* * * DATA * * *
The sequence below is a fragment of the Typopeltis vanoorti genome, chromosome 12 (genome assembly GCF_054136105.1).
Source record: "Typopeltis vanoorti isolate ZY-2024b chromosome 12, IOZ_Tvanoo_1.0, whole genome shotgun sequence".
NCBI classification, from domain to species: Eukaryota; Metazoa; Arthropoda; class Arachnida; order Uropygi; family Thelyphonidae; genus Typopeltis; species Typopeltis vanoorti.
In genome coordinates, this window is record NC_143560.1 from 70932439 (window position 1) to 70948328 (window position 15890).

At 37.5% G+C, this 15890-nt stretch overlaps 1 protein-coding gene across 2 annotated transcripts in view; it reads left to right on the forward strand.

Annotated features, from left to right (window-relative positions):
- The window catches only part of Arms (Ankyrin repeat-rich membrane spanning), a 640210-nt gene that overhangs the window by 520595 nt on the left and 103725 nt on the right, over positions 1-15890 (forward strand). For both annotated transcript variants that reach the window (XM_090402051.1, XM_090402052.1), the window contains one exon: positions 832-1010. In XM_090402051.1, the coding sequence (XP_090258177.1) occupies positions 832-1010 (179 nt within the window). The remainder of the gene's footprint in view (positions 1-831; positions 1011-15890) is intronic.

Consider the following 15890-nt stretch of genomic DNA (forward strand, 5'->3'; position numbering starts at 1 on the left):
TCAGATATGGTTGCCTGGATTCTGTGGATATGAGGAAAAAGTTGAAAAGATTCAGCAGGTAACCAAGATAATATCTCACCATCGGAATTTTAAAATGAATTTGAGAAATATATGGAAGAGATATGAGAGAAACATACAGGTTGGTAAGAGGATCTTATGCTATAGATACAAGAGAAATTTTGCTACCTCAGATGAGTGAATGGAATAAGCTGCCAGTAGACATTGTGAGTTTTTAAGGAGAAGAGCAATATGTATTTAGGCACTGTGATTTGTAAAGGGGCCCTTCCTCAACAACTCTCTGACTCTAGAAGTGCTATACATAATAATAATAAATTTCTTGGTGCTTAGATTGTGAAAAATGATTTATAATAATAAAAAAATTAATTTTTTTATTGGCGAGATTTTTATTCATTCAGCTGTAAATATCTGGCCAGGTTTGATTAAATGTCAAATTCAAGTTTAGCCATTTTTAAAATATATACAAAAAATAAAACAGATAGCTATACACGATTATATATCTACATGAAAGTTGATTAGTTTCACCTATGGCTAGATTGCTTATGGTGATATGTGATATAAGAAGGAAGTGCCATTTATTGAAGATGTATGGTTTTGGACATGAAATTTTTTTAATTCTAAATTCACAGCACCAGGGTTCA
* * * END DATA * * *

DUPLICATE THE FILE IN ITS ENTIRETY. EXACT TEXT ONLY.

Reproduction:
The sequence below is a fragment of the Typopeltis vanoorti genome, chromosome 12 (genome assembly GCF_054136105.1).
Source record: "Typopeltis vanoorti isolate ZY-2024b chromosome 12, IOZ_Tvanoo_1.0, whole genome shotgun sequence".
NCBI classification, from domain to species: Eukaryota; Metazoa; Arthropoda; class Arachnida; order Uropygi; family Thelyphonidae; genus Typopeltis; species Typopeltis vanoorti.
In genome coordinates, this window is record NC_143560.1 from 70932439 (window position 1) to 70948328 (window position 15890).

At 37.5% G+C, this 15890-nt stretch overlaps 1 protein-coding gene across 2 annotated transcripts in view; it reads left to right on the forward strand.

Annotated features, from left to right (window-relative positions):
- The window catches only part of Arms (Ankyrin repeat-rich membrane spanning), a 640210-nt gene that overhangs the window by 520595 nt on the left and 103725 nt on the right, over positions 1-15890 (forward strand). For both annotated transcript variants that reach the window (XM_090402051.1, XM_090402052.1), the window contains one exon: positions 832-1010. In XM_090402051.1, the coding sequence (XP_090258177.1) occupies positions 832-1010 (179 nt within the window). The remainder of the gene's footprint in view (positions 1-831; positions 1011-15890) is intronic.

Consider the following 15890-nt stretch of genomic DNA (forward strand, 5'->3'; position numbering starts at 1 on the left):
TCAGATATGGTTGCCTGGATTCTGTGGATATGAGGAAAAAGTTGAAAAGATTCAGCAGGTAACCAAGATAATATCTCACCATCGGAATTTTAAAATGAATTTGAGAAATATATGGAAGAGATATGAGAGAAACATACAGGTTGGTAAGAGGATCTTATGCTATAGATACAAGAGAAATTTTGCTACCTCAGATGAGTGAATGGAATAAGCTGCCAGTAGACATTGTGAGTTTTTAAGGAGAAGAGCAATATGTATTTAGGCACTGTGATTTGTAAAGGGGCCCTTCCTCAACAACTCTCTGACTCTAGAAGTGCTATACATAATAATAATAAATTTCTTGGTGCTTAGATTGTGAAAAATGATTTATAATAATAAAAAAATTAATTTTTTTATTGGCGAGATTTTTATTCATTCAGCTGTAAATATCTGGCCAGGTTTGATTAAATGTCAAATTCAAGTTTAGCCATTTTTAAAATATATACAAAAAATAAAACAGATAGCTATACACGATTATATATCTACATGAAAGTTGATTAGTTTCACCTATGGCTAGATTGCTTATGGTGATATGTGATATAAGAAGGAAGTGCCATTTATTGAAGATGTATGGTTTTGGACATGAAATTTTTTTAATTCTAAATTCACAGCACCAGGGTTCA